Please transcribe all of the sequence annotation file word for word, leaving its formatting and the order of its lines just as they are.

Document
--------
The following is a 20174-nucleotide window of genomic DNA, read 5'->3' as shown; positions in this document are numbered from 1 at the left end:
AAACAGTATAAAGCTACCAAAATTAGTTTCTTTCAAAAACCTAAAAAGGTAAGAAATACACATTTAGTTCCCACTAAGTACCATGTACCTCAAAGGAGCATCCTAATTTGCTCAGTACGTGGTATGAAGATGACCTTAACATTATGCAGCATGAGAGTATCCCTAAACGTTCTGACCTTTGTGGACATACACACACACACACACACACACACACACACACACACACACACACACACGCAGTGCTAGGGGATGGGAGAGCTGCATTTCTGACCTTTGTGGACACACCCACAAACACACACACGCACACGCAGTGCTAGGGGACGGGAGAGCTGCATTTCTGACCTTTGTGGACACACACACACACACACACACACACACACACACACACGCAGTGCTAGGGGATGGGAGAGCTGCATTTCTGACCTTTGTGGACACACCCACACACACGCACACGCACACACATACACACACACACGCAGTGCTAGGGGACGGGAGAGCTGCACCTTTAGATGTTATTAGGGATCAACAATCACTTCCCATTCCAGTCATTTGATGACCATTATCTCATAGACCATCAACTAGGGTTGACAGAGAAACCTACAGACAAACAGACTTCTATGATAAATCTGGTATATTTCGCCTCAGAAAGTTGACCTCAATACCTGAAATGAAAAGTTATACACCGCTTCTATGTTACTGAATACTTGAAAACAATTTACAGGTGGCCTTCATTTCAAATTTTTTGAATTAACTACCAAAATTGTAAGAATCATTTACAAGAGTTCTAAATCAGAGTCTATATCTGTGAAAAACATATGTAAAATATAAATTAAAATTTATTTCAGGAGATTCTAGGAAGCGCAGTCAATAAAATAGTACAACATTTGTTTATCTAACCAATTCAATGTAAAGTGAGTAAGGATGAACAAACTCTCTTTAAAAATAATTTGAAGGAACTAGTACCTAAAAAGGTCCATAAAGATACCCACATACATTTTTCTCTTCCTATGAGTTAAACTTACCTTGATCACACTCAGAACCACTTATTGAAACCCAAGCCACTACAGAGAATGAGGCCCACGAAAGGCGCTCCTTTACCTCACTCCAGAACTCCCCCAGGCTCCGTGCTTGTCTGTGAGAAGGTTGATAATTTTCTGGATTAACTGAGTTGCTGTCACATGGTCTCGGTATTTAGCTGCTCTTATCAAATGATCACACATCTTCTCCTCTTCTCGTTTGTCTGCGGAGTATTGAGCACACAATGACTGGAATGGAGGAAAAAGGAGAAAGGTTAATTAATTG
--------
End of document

The following is a 20174-nucleotide window of genomic DNA, read 5'->3' as shown; positions in this document are numbered from 1 at the left end:
AAACAGTATAAAGCTACCAAAATTAGTTTCTTTCAAAAACCTAAAAAGGTAAGAAATACACATTTAGTTCCCACTAAGTACCATGTACCTCAAAGGAGCATCCTAATTTGCTCAGTACGTGGTATGAAGATGACCTTAACATTATGCAGCATGAGAGTATCCCTAAACGTTCTGACCTTTGTGGACATACACACACACACACACACACACACACACACACACACACACACACACACGCAGTGCTAGGGGATGGGAGAGCTGCATTTCTGACCTTTGTGGACACACCCACAAACACACACACGCACACGCAGTGCTAGGGGACGGGAGAGCTGCATTTCTGACCTTTGTGGACACACACACACACACACACACACACACACACACACACGCAGTGCTAGGGGATGGGAGAGCTGCATTTCTGACCTTTGTGGACACACCCACACACACGCACACGCACACACATACACACACACACGCAGTGCTAGGGGACGGGAGAGCTGCACCTTTAGATGTTATTAGGGATCAACAATCACTTCCCATTCCAGTCATTTGATGACCATTATCTCATAGACCATCAACTAGGGTTGACAGAGAAACCTACAGACAAACAGACTTCTATGATAAATCTGGTATATTTCGCCTCAGAAAGTTGACCTCAATACCTGAAATGAAAAGTTATACACCGCTTCTATGTTACTGAATACTTGAAAACAATTTACAGGTGGCCTTCATTTCAAATTTTTTGAATTAACTACCAAAATTGTAAGAATCATTTACAAGAGTTCTAAATCAGAGTCTATATCTGTGAAAAACATATGTAAAATATAAATTAAAATTTATTTCAGGAGATTCTAGGAAGCGCAGTCAATAAAATAGTACAACATTTGTTTATCTAACCAATTCAATGTAAAGTGAGTAAGGATGAACAAACTCTCTTTAAAAATAATTTGAAGGAACTAGTACCTAAAAAGGTCCATAAAGATACCCACATACATTTTTCTCTTCCTATGAGTTAAACTTACCTTGATCACACTCAGAACCACTTATTGAAACCCAAGCCACTACAGAGAATGAGGCCCACGAAAGGCGCTCCTTTACCTCACTCCAGAACTCCCCCAGGCTCCGTGCTTGTCTGTGAGAAGGTTGATAATTTTCTGGATTAACTGAGTTGCTGTCACATGGTCTCGGTATTTAGCTGCTCTTATCAAATGATCACACATCTTCTCCTCTTCTCGTTTGTCTGCGGAGTATTGAGCACACAATGACTGGAATGGAGGAAAAAGGAGAAAGGTTAATTAATTG